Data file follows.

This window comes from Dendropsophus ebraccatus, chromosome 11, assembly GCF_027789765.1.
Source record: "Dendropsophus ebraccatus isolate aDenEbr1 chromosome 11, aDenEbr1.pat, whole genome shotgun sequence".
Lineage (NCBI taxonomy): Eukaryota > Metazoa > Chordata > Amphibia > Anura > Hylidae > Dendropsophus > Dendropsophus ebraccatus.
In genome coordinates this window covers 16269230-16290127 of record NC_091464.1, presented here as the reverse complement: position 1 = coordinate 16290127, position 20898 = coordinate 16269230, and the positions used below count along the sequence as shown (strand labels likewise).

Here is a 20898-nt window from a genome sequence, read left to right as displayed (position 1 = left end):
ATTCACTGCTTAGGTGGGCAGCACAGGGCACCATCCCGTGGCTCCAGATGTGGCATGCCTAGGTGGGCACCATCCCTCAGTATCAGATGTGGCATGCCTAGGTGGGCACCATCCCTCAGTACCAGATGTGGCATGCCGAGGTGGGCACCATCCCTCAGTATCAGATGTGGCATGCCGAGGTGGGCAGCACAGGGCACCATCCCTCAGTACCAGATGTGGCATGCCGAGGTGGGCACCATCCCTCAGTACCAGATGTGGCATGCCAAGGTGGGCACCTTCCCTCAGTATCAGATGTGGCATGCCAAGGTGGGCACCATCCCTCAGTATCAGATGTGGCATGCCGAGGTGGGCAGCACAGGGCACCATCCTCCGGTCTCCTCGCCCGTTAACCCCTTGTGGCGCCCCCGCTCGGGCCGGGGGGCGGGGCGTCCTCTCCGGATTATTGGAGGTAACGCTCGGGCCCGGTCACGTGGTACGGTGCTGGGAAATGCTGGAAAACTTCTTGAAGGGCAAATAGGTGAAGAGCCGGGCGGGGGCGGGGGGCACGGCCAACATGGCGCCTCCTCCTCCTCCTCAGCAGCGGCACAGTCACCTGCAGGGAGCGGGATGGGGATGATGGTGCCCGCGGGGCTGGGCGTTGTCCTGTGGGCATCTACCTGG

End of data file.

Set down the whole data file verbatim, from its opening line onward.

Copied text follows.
This window comes from Dendropsophus ebraccatus, chromosome 11, assembly GCF_027789765.1.
Source record: "Dendropsophus ebraccatus isolate aDenEbr1 chromosome 11, aDenEbr1.pat, whole genome shotgun sequence".
Lineage (NCBI taxonomy): Eukaryota > Metazoa > Chordata > Amphibia > Anura > Hylidae > Dendropsophus > Dendropsophus ebraccatus.
In genome coordinates this window covers 16269230-16290127 of record NC_091464.1, presented here as the reverse complement: position 1 = coordinate 16290127, position 20898 = coordinate 16269230, and the positions used below count along the sequence as shown (strand labels likewise).

Here is a 20898-nt window from a genome sequence, read left to right as displayed (position 1 = left end):
ATTCACTGCTTAGGTGGGCAGCACAGGGCACCATCCCGTGGCTCCAGATGTGGCATGCCTAGGTGGGCACCATCCCTCAGTATCAGATGTGGCATGCCTAGGTGGGCACCATCCCTCAGTACCAGATGTGGCATGCCGAGGTGGGCACCATCCCTCAGTATCAGATGTGGCATGCCGAGGTGGGCAGCACAGGGCACCATCCCTCAGTACCAGATGTGGCATGCCGAGGTGGGCACCATCCCTCAGTACCAGATGTGGCATGCCAAGGTGGGCACCTTCCCTCAGTATCAGATGTGGCATGCCAAGGTGGGCACCATCCCTCAGTATCAGATGTGGCATGCCGAGGTGGGCAGCACAGGGCACCATCCTCCGGTCTCCTCGCCCGTTAACCCCTTGTGGCGCCCCCGCTCGGGCCGGGGGGCGGGGCGTCCTCTCCGGATTATTGGAGGTAACGCTCGGGCCCGGTCACGTGGTACGGTGCTGGGAAATGCTGGAAAACTTCTTGAAGGGCAAATAGGTGAAGAGCCGGGCGGGGGCGGGGGGCACGGCCAACATGGCGCCTCCTCCTCCTCCTCAGCAGCGGCACAGTCACCTGCAGGGAGCGGGATGGGGATGATGGTGCCCGCGGGGCTGGGCGTTGTCCTGTGGGCATCTACCTGG